Additional cutaneous forms of sarcoid include ulcerative, subcutaneous, scar, plaque-type, erythrodermic, icthyosiform, alopecia, morpheaform, and mucosal.

Sarcoidosis may first appear with fever, polyarthralgias, uveitis, bilateral hilar adenopathy, and fatigue. Sarcoidosis combined with erythema nodosum is known as Lofgren syndrome, a condition that is far more common in Scandinavian whites and uncommon in American blacks.6

Approximately 5% of sarcoidosis cases are asymptomatic and are detected on radiographs of the chest performed for other reasons. Fever may be the only symptom, or sarcoid may be accompanied by weight loss, fatigue, and malaise. The disease can involve virtually every internal organ, and its manifestations are truly protean. It has been called “the great imitator” because of the extreme variation in its presentations.7

Blind liver biopsy showing hepatic granulomas is an excellent means of confirming the diagnosis, since about 60% of sarcoid patients will have hepatic involvement. Blood work can reveal an elevated erythrocyte sedimentation rate, leukopenia, lymphopenia, anemia, eosinophilia, and thrombocytopenia. Levels of angiotensin-converting enzyme may be elevated in all granulomatous diseases—including sarcoidosis—but are not diagnostic.1

The differential diagnoses for sarcoidosis include cutaneous TB, lichen planus, granuloma annulare, discoid lupus, plaque psoriasis, syphilis and leprosy, among others.

Cutaneous disease may remit without treatment. Systemic steroids are quite effective but are problematic for long-term use. Intralesional steroid injection of 2-5 mg/cc triamcinolone has been used to good effect. Topical steroids have been effective as well, albeit to a lesser extent. Systemic agents used to treat cutaneous sarcoidosis include methotrexate (Rheumatrex, Trexall) and the antimalarials chloroquine (Aralen) and hydroxychloroquine (Plaquenil, Quineprox).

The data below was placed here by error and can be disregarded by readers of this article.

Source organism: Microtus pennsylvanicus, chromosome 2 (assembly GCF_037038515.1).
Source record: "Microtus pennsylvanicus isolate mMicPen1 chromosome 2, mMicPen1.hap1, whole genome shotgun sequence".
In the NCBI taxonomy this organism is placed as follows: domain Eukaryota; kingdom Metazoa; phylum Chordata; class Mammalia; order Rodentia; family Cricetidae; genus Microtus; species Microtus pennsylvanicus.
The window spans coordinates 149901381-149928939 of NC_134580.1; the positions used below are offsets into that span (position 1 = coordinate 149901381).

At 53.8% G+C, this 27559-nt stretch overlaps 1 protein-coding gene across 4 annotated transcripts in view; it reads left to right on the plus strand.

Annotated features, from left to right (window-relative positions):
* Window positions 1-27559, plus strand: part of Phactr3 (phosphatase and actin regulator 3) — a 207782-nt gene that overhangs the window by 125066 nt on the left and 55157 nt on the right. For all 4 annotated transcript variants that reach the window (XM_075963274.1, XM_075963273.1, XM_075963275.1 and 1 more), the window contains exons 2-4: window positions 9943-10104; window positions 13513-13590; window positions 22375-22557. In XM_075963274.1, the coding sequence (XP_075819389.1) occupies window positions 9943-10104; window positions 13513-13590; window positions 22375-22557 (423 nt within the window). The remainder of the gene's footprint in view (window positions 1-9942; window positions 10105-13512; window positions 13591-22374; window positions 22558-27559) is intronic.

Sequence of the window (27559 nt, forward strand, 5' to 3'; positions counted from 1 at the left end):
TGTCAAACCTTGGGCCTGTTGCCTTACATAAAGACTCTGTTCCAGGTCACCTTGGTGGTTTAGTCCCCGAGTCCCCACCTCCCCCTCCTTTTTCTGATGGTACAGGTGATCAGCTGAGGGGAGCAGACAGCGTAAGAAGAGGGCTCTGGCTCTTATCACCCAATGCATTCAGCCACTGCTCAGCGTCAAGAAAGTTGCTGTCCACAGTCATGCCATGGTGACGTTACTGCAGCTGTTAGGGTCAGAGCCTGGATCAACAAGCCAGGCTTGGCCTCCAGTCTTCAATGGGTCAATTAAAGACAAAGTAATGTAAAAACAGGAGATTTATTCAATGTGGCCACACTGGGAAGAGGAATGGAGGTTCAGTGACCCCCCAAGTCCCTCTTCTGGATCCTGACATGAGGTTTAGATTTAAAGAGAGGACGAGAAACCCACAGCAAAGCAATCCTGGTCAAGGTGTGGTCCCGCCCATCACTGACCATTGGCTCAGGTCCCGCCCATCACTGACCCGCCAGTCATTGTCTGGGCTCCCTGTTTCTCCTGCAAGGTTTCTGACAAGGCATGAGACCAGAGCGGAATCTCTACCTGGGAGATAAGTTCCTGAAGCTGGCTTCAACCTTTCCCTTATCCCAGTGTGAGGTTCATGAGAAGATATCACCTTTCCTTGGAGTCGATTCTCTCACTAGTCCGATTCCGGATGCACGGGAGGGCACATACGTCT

Systemic corticosteroid use is indicated in acute systemic disease, especially in the presence of fever and weight loss, active eye disease, active pulmonary involvement, or other overt systemic manifestation.

Since TNF is an important cytokine in the formation of granulomas, TNF inhibitors have been reported to be effective in refractory disease.8 As of this writing, this treatment is under consideration for this particular patient, since his disease has been resistant to all other commonly used medications.

Joe Monroe, PA-C, is a physician assistant specializing in dermatology at Dawkins Dermatology in Oklahoma City.


  1. James WD, Berger TG, Elston DM. Sarcoidosis. In: Andrews’ Diseases of the Skin: Clinical Dermatology. 10th ed. Philadelphia, Pa.: Saunders-Elsevier; 2006:708-714.

  2. Dover JS. Cutaneous Medicine and Surgery: Self Assessment and Review. Philadelphia, Pa.: W.B. Saunders; 1996:161-163.

  3. Medscape Reference. Sarcoidosis. Available at emedicine.medscape.com/article/301914-overview.

  4. Katta R. Cutaneous sarcoidosis: a dermatologic masquerader. Am Fam Physician. 2002;65:1581-1584. Available at www.aafp.org/afp/2002/0415/p1581.html.

  5. Jorizzo JL, Koufman JA, Thompson JN, et al. Sarcoidosis of the upper respiratory tract in patients with nasal rim lesions: a pilot study. J Am Acad Dermatol. 1990;22:439-443.

  6. Giuffrida TJ, Kerdel FA. Sarcoidosis. Dermatol Clin. 2002;20:435-447, vi.

  7. Tchernev G. Cutaneous sarcoidosis: the “great imitator”: etiopathogenesis, morphology, differential diagnosis, and clinical management. Am J Clin Dermatol. 2006;7:375-382.

  8. Doherty CB, Rosen T. Evidence-based therapy for cutaneous sarcoidosis. Drugs. 2008;68:1361-1383.

All electronic documents accessed July 15, 2012.